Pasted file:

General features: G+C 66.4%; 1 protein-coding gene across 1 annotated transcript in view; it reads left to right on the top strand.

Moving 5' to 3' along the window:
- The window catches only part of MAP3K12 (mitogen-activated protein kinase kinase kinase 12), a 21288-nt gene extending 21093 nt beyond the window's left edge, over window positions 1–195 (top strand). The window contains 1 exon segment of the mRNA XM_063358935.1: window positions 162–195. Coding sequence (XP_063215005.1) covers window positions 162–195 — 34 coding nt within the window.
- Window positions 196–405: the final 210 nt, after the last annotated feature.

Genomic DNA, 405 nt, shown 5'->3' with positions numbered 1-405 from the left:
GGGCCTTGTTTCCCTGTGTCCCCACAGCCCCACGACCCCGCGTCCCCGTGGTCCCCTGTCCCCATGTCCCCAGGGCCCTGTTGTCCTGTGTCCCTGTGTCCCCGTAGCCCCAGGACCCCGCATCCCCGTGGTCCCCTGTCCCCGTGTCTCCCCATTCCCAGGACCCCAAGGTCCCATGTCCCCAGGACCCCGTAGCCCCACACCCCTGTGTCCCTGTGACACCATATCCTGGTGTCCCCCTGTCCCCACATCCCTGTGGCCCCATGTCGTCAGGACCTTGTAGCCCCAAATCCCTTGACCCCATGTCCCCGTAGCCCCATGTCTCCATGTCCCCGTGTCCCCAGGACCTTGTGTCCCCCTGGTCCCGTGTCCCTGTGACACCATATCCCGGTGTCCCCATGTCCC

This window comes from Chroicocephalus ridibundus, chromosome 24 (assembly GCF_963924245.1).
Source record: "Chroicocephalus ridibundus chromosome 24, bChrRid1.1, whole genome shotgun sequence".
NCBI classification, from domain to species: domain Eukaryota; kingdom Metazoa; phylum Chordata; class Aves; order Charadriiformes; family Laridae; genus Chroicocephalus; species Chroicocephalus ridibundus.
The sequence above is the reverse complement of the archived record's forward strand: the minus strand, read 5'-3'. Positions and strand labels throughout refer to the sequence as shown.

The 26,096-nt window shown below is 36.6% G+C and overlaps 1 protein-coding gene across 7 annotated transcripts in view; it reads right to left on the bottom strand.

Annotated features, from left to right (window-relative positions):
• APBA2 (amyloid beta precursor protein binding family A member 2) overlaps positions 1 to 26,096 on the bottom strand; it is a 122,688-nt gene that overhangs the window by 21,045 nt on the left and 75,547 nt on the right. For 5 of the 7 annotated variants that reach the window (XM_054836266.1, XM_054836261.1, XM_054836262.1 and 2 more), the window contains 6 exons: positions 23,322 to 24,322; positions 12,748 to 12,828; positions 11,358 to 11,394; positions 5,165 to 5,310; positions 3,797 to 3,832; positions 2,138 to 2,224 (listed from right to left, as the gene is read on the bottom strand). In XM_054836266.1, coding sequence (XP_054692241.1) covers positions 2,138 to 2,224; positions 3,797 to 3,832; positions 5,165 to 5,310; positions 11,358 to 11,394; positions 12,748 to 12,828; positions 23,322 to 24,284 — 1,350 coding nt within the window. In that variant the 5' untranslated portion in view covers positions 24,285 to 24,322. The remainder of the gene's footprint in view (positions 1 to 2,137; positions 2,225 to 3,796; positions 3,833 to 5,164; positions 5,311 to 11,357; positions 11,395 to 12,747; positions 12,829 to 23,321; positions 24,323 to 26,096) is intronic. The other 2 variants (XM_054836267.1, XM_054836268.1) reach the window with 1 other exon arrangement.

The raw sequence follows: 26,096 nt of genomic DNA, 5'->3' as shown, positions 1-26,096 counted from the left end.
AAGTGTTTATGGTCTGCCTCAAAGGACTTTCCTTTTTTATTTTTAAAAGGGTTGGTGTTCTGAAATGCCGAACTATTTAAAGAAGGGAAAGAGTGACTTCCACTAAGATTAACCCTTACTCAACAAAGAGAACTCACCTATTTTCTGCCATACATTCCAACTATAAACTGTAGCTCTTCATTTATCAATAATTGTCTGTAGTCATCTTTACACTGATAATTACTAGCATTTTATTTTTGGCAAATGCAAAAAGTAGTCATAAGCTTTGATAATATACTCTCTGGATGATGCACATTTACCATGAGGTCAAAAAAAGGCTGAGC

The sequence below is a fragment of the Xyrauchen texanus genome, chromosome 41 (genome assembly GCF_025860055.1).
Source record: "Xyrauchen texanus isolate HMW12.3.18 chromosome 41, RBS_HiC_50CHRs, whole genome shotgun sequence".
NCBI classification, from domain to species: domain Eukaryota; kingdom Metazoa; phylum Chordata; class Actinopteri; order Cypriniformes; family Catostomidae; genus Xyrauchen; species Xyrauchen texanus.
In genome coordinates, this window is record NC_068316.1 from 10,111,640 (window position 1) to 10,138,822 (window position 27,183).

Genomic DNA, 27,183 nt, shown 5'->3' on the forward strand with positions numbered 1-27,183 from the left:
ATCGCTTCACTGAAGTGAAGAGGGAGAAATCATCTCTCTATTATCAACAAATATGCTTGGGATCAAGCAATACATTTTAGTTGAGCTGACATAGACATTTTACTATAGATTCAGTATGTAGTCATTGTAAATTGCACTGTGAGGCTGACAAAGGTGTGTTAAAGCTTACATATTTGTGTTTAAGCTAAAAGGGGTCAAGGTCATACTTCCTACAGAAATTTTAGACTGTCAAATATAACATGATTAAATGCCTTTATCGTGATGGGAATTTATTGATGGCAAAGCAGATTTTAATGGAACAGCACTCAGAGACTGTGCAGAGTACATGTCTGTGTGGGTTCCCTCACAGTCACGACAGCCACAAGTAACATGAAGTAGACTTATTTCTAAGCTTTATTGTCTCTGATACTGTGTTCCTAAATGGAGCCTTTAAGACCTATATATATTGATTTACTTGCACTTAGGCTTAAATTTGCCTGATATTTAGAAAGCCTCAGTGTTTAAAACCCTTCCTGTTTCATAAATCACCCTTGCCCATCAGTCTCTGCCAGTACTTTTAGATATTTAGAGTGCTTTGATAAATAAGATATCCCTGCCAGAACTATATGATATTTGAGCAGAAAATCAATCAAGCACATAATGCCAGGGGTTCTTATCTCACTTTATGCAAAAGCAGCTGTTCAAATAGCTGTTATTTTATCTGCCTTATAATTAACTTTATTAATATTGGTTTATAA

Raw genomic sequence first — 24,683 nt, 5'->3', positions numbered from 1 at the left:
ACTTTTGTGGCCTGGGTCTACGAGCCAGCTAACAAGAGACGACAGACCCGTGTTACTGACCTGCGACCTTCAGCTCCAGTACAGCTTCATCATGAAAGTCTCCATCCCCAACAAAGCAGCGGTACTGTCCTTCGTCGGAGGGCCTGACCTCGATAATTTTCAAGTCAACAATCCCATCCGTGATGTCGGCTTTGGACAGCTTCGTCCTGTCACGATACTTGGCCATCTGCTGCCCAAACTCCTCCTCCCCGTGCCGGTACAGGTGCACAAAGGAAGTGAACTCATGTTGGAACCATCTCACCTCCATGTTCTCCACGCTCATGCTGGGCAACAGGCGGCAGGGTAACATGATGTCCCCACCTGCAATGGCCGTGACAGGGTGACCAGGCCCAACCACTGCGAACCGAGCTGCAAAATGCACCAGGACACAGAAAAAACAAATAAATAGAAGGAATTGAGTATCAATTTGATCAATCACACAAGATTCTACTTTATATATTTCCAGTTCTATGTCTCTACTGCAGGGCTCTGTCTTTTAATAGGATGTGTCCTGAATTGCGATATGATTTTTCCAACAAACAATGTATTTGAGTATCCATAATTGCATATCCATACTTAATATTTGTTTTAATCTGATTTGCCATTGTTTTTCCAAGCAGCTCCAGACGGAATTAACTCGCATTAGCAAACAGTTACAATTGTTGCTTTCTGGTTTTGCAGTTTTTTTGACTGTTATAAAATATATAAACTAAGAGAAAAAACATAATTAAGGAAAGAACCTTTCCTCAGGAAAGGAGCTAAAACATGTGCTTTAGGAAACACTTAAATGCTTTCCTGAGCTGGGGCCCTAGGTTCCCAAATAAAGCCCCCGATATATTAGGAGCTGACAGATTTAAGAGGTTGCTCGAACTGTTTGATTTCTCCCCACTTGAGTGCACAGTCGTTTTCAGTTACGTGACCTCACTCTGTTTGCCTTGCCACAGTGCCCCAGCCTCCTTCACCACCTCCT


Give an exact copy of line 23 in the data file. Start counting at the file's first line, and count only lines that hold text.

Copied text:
ACTTTTGTGGCCTGGGTCTACGAGCCAGCTAACAAGAGACGACAGACCCGTGTTACTGACCTGCGACCTTCAGCTCCAGTACAGCTTCATCATGAAAGTCTCCATCCCCAACAAAGCAGCGGTACTGTCCTTCGTCGGAGGGCCTGACCTCGATAATTTTCAAGTCAACAATCCCATCCGTGATGTCGGCTTTGGACAGCTTCGTCCTGTCACGATACTTGGCCATCTGCTGCCCAAACTCCTCCTCCCCGTGCCGGTACAGGTGCACAAAGGAAGTGAACTCATGTTGGAACCATCTCACCTCCATGTTCTCCACGCTCATGCTGGGCAACAGGCGGCAGGGTAACATGATGTCCCCACCTGCAATGGCCGTGACAGGGTGACCAGGCCCAACCACTGCGAACCGAGCTGCAAAATGCACCAGGACACAGAAAAAACAAATAAATAGAAGGAATTGAGTATCAATTTGATCAATCACACAAGATTCTACTTTATATATTTCCAGTTCTATGTCTCTACTGCAGGGCTCTGTCTTTTAATAGGATGTGTCCTGAATTGCGATATGATTTTTCCAACAAACAATGTATTTGAGTATCCATAATTGCATATCCATACTTAATATTTGTTTTAATCTGATTTGCCATTGTTTTTCCAAGCAGCTCCAGACGGAATTAACTCGCATTAGCAAACAGTTACAATTGTTGCTTTCTGGTTTTGCAGTTTTTTTGACTGTTATAAAATATATAAACTAAGAGAAAAAACATAATTAAGGAAAGAACCTTTCCTCAGGAAAGGAGCTAAAACATGTGCTTTAGGAAACACTTAAATGCTTTCCTGAGCTGGGGCCCTAGGTTCCCAAATAAAGCCCCCGATATATTAGGAGCTGACAGATTTAAGAGGTTGCTCGAACTGTTTGATTTCTCCCCACTTGAGTGCACAGTCGTTTTCAGTTACGTGACCTCACTCTGTTTGCCTTGCCACAGTGCCCCAGCCTCCTTCACCACCTCCT